Pillbox

One Night in Beijing whisks students away

Students perform a dance number with fans as part of Awareness of Roots in Chinese Culture’s One Night in Beijing in Rangos on Saturday night. (credit: Courtesy of Dennis Liang) Students perform a dance number with fans as part of Awareness of Roots in Chinese Culture’s One Night in Beijing in Rangos on Saturday night. (credit: Courtesy of Dennis Liang)

For students who grew up in more homogenous areas, coming to Carnegie Mellon can be eye opening in many ways. One of the perks of this community is the diversity seen on campus.

While this diversity is easily seen walking from class to class, each group also has representation on campus through the many organizations that celebrate the culture with which they identify.

One of these organizations, Awareness of Roots in Chinese Culture (ARCC), chose to share Chinese culture through its annual show, One Night in Beijing. Directed by ARCC president Victor Dong and One Night in Beijing coordinator Dennis Liang, this production is one that helps students feel connected to Chinese culture.

Because it is the one big event for ARCC each year, students old and new begin working on the show nearly two months in advance, and they find it extremely rewarding. First-year undeclared Dietrich College student Vira Shao said the reason she joined the production was that she felt “out of touch with her roots and wanted to reconnect.”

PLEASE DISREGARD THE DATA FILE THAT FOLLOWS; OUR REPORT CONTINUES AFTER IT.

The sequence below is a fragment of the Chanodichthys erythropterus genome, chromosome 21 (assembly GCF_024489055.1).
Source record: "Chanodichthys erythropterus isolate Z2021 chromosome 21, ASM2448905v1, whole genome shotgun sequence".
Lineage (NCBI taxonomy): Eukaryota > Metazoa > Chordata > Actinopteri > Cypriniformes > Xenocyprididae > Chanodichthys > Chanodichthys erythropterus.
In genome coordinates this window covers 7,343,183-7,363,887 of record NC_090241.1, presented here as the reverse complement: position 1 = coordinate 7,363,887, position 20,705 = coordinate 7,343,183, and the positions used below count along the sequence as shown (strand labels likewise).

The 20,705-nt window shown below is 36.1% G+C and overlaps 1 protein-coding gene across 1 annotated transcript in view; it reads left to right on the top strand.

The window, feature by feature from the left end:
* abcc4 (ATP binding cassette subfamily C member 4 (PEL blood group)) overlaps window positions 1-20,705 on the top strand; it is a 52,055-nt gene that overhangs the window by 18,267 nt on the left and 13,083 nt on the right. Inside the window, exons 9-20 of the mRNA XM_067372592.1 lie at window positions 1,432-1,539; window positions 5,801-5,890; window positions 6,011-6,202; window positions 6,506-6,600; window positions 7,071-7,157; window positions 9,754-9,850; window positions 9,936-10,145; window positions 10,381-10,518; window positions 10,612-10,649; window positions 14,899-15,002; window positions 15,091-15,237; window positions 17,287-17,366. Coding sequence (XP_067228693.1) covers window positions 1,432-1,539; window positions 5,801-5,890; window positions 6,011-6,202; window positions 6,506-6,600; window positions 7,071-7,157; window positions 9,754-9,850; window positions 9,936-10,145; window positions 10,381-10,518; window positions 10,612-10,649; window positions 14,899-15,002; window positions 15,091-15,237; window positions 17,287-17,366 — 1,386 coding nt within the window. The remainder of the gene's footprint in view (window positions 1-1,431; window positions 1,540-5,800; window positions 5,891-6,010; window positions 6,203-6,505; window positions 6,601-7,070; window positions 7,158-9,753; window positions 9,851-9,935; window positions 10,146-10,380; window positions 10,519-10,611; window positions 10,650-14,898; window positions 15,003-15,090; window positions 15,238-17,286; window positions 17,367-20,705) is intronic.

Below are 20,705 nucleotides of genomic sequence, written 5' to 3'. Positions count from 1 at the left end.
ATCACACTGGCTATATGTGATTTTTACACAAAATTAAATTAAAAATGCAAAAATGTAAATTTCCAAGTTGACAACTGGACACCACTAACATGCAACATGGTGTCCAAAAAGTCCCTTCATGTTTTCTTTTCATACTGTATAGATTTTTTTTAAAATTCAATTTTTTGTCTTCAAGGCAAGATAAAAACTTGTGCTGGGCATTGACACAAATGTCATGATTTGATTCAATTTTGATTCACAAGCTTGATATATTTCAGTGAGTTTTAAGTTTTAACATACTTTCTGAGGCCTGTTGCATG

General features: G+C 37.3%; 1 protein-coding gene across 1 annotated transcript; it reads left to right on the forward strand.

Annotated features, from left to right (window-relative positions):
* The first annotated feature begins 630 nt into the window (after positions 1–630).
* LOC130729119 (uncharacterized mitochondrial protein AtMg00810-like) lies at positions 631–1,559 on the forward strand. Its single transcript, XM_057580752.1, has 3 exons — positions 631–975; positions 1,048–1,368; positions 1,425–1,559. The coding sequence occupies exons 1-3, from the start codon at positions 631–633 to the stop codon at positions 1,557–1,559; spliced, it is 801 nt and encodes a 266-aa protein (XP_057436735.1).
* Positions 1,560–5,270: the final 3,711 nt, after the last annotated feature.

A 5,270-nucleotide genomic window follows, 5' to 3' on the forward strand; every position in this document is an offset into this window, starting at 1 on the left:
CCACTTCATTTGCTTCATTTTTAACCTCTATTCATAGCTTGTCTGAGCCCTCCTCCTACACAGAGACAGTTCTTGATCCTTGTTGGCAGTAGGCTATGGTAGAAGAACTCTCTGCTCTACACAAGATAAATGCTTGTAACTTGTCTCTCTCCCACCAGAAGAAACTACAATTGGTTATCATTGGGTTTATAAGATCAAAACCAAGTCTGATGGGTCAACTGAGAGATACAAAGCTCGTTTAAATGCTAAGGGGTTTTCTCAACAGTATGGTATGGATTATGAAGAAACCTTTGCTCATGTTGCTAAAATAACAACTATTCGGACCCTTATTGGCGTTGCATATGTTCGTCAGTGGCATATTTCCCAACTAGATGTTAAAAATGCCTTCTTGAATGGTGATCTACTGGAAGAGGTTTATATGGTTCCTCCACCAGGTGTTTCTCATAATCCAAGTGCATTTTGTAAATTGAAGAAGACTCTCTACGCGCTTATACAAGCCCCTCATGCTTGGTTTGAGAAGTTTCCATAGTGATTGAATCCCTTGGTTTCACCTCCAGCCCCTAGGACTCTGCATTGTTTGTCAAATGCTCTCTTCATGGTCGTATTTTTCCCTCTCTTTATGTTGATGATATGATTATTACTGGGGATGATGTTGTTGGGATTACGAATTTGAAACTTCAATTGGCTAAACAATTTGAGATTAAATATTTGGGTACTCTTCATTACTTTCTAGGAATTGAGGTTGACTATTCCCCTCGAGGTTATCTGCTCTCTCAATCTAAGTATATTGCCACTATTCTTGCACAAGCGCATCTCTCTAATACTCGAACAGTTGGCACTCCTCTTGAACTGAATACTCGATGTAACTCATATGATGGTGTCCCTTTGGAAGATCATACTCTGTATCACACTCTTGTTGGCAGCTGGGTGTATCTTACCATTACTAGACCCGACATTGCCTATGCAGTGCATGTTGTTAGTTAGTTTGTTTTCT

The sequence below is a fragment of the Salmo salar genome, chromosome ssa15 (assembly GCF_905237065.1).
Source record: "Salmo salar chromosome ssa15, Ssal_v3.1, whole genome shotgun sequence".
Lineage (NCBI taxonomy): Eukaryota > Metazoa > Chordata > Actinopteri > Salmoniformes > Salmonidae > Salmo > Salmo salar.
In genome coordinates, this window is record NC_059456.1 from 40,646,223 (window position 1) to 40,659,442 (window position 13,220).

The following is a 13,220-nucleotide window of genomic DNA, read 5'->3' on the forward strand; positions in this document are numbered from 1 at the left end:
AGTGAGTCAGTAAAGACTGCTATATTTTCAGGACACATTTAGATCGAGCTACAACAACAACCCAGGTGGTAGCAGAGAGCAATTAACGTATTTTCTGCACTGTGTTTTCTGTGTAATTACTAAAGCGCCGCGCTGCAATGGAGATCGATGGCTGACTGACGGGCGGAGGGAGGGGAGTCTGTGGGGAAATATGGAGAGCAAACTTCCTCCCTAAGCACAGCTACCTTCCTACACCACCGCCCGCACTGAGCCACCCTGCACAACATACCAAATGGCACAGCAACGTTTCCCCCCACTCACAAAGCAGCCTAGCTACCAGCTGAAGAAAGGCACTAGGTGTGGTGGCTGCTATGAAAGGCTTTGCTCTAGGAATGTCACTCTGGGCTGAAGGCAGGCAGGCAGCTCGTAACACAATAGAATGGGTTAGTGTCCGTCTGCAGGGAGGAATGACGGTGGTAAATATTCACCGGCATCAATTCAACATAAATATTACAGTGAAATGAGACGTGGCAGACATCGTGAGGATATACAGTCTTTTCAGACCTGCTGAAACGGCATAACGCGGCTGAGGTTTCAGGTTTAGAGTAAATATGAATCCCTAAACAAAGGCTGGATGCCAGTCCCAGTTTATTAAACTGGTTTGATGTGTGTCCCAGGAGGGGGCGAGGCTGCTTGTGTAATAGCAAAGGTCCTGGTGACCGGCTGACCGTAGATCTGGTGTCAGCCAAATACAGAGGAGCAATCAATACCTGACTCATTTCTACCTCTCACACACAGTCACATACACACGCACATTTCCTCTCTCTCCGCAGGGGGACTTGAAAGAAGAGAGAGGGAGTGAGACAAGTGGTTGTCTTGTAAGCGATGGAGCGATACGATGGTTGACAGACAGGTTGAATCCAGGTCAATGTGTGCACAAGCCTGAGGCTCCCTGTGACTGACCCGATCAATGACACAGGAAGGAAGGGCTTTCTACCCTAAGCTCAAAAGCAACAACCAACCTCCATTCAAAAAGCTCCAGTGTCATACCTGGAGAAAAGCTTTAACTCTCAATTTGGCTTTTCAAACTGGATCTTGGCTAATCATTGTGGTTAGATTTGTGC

However, the performance is not just rewarding for the performers themselves: The production also compels audience members to feel connected to the Chinese culture, regardless of whether or not they identify with it.

This year’s theme was “The White Serpent,” based on the legend of Bai Suzhen and Xu Xian, who cross the barriers between the spirit world and the mortal world with their love. The story is punctuated with dance, song, and music, many of which portray ancient Chinese traditions.

The production was engaging throughout. While the moral of the story could be considered cheesy, the actors did not take themselves too seriously, adding humor that supplemented their overall message. Students spent large amounts of time preparing for the show, as evidenced by the number of props and costumes.

While most of the acts were enjoyable, the standout performances were those that emphasized aspects of Chinese culture while fusing them with more modern qualities. One such performance, “Deep in the Quiet Night,” used fans and interpretive dance to depict an ancient Chinese poem and featured beautiful choreography.

But arguably the best performance of the night was “A Love Before Time,” a song from the movie Crouching Tiger, Hidden Dragon. First-year chemical engineering and biomedical engineering double major Carrie Qiu had a voice that outshone the rest, and she delivered a lovely performance at the end of the show.

One Night in Beijing was a great experience for those wanting a taste of Chinese tradition. It was satisfying to see a performance in which students are proud of their heritage and are inspired to share it with the rest of the student body.